In the Bible, there is nothing mentioned at all about Jesus’ actions during a 17-year period of his youth. However, there is an ancient manuscript entitled The Life of Issa in a Tibetan monastery that says that Jesus did spiritual training in India. This document was first revealed to the world in 1894 by the Russian journalist Notovitch. “Issa” was Jesus and this ancient manuscript contained amazing details about how Jesus went to India at the age of 14 and studied Buddhism in Shakyamuni’s birthplace of Kapilavastu. He also studied Zoroastrianism in Persia.

Notovitch was heavily criticized after he made this document public, but over the next few decades eminent Hindu scholars, archaeologists, and anthropologists confirmed the same manuscript and various oral traditions concerning Jesus in India and Tibet. There is a very strong possibility that Jesus studied Buddhism.


Jesus Inherited the Legacy of Egypt

It is not just a matter of earthly records. Accounts in the spirit world back up these stories as well. According to works such as The Golden Laws based on records in the spirit world (see note 5), when Jesus was 13 he was taken by a young Essene teacher to spend some time in Egypt. At the age of 16 he travelled with one of the leaders to West India and also, around the age of 22~23, he once again spent two or three years in Egypt (see note 6). During this period, he certainly studied Buddhism and Zoroastrianism in those places.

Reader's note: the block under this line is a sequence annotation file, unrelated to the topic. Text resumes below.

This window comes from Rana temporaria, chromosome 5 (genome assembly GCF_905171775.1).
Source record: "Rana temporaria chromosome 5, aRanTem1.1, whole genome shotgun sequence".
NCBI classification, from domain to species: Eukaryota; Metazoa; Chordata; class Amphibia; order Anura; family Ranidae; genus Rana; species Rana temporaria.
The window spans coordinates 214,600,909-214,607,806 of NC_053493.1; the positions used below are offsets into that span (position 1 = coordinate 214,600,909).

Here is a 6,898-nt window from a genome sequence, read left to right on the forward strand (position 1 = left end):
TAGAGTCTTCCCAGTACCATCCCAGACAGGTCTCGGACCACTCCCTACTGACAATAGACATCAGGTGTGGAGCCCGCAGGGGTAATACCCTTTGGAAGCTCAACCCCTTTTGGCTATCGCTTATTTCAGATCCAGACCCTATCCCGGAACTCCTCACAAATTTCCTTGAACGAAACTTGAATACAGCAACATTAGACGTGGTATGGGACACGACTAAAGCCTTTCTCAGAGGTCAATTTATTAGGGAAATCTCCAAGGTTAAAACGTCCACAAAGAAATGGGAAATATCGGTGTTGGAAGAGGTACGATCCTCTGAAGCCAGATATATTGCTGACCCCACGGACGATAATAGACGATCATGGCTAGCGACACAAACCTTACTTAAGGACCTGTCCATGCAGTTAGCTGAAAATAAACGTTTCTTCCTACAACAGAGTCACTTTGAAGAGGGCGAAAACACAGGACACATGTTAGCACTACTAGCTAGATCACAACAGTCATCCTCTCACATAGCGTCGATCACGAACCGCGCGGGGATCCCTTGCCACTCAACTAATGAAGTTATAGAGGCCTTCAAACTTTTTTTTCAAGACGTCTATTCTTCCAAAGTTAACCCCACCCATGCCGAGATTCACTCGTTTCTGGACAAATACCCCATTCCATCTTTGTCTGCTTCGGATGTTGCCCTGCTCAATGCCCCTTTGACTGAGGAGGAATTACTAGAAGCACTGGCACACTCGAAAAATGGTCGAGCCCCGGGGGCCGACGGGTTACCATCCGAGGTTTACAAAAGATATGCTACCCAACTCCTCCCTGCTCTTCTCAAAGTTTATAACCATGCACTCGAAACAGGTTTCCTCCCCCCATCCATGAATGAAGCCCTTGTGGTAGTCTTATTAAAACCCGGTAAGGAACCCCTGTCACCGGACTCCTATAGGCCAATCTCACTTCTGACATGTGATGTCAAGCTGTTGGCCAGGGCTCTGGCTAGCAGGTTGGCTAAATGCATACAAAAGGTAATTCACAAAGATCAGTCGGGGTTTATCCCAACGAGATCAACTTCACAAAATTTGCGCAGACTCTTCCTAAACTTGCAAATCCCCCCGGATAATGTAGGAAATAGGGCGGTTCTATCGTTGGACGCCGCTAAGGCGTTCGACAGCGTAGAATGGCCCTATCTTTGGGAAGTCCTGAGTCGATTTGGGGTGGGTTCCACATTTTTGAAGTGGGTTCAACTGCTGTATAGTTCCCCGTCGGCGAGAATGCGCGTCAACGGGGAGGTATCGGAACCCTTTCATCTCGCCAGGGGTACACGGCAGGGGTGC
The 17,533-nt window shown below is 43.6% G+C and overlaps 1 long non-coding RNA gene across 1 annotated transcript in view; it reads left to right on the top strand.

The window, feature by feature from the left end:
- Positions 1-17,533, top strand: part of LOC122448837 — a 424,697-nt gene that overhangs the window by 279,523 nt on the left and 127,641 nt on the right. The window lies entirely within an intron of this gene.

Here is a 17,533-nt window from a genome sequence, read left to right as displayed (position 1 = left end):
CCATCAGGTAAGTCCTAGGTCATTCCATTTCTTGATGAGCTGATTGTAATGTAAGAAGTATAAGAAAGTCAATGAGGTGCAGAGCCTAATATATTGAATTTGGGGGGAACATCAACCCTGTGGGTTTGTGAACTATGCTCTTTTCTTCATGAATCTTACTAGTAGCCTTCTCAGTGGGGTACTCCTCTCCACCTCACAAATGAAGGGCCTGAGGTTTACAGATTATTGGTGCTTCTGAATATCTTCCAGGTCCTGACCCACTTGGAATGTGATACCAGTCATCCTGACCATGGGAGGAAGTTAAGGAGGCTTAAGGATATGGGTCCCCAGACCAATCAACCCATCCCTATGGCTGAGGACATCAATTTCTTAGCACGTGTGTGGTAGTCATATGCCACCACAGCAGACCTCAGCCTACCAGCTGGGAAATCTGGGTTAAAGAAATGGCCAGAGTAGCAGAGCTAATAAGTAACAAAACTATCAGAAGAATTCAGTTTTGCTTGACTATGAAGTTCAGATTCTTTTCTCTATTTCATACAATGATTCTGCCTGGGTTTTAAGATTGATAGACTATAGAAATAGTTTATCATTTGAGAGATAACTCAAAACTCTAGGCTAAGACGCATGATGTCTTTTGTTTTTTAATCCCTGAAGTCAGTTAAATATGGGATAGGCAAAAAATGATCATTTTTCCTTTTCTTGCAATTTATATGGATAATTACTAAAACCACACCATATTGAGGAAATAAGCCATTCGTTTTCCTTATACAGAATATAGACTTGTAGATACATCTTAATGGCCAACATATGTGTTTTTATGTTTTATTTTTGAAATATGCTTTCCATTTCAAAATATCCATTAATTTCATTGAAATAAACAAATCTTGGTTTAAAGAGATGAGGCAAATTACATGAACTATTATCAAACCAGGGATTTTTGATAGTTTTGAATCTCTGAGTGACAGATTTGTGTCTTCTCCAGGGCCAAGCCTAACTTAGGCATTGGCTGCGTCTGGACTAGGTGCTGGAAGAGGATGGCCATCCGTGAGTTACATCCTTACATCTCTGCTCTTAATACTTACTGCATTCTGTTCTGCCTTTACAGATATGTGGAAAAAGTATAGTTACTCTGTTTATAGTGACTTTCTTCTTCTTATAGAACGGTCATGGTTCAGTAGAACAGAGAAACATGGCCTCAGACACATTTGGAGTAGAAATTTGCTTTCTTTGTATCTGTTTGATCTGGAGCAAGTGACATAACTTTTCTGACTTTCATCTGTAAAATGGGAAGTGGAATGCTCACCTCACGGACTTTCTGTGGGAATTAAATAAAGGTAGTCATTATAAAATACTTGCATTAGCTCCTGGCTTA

Karl Luckert, Professor Emeritus at Southwest Missouri State University, the author of Egyptian Light and Hebrew Fir, is one of the people who assert that “Jesus learned about Egyptian religion”. In an interview for this article he told us, “It says in the Bible that Jesus fled to Egypt for a while as a child, but I think we can assume that he later returned to Egypt and studied its religion. Jesus’ teachings have such a strong connection with the theological legacy of Egypt.”
Jesus went to the theologically advanced countries of those times, such as India and Egypt, where he imbibed the essence of Buddhism and Egyptian religion while his own original thinking crystallized.

Note 5: “Akashic records” These store the past and future history of humankind.
Note 6: See The Golden Laws (written by Ryuho Okawa and published by IRH Press).


3. Was Jesus “Celibate” or “Married”?
─There Is “Evidence” in the Bible as Well That Mary Magdalene Was His “Partner”


His Relationship With Mary Is Made Clear in the Apocrypha

“The Da Vinci Code” presents a verse from the apocryphal Gospel of Philip as one piece of evidence in support of the marriage of Jesus Christ and Mary.
“The companion (partner) of the Saviour was Mary Magdalene. Christ loved her more than the other disciples and often kissed her. The other disciples were offended to see this and became angry. They asked, “Why do you love her so much more than us?” The Savior replied, “Why do I not love you like I love her?” (See note 7)

The word used here to describe Mary Magdalene is the Greek one “koinonos” which also means “partner”. Simply reading the context, the relationship between Jesus and Mary Magdalene is clear.


Was Jesus the Bridegroom at “the Wedding at Cana”?

Sasagu Arai, Professor Emeritus at Tokyo University and a leading authority on the Gnostic writings of the Apocrypha, including the Gospel of Philip, explains, “Even without anything from the Apocrypha, it can be clearly stated from the Biblical canon that the two of them had a special relationship”.